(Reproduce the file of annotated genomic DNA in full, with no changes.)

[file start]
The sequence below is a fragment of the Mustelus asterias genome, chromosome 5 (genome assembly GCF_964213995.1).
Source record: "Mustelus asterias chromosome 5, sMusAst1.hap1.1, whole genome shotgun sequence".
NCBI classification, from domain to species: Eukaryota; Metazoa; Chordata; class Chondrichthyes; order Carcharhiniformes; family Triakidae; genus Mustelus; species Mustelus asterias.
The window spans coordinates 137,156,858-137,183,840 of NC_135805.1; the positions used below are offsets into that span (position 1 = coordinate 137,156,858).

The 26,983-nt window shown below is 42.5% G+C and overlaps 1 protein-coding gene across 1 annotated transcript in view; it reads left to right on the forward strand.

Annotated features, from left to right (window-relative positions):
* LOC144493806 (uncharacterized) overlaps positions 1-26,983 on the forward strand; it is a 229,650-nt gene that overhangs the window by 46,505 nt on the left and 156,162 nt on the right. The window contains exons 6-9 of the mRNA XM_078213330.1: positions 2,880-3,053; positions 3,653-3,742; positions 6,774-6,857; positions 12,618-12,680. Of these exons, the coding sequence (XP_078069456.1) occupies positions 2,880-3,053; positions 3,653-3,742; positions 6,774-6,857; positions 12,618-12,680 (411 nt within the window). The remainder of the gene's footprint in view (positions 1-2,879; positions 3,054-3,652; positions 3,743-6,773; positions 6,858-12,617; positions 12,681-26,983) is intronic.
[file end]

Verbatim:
The sequence below is a fragment of the Mustelus asterias genome, chromosome 5 (genome assembly GCF_964213995.1).
Source record: "Mustelus asterias chromosome 5, sMusAst1.hap1.1, whole genome shotgun sequence".
NCBI classification, from domain to species: Eukaryota; Metazoa; Chordata; class Chondrichthyes; order Carcharhiniformes; family Triakidae; genus Mustelus; species Mustelus asterias.
The window spans coordinates 137,156,858-137,183,840 of NC_135805.1; the positions used below are offsets into that span (position 1 = coordinate 137,156,858).

The 26,983-nt window shown below is 42.5% G+C and overlaps 1 protein-coding gene across 1 annotated transcript in view; it reads left to right on the forward strand.

Annotated features, from left to right (window-relative positions):
* LOC144493806 (uncharacterized) overlaps positions 1-26,983 on the forward strand; it is a 229,650-nt gene that overhangs the window by 46,505 nt on the left and 156,162 nt on the right. The window contains exons 6-9 of the mRNA XM_078213330.1: positions 2,880-3,053; positions 3,653-3,742; positions 6,774-6,857; positions 12,618-12,680. Of these exons, the coding sequence (XP_078069456.1) occupies positions 2,880-3,053; positions 3,653-3,742; positions 6,774-6,857; positions 12,618-12,680 (411 nt within the window). The remainder of the gene's footprint in view (positions 1-2,879; positions 3,054-3,652; positions 3,743-6,773; positions 6,858-12,617; positions 12,681-26,983) is intronic.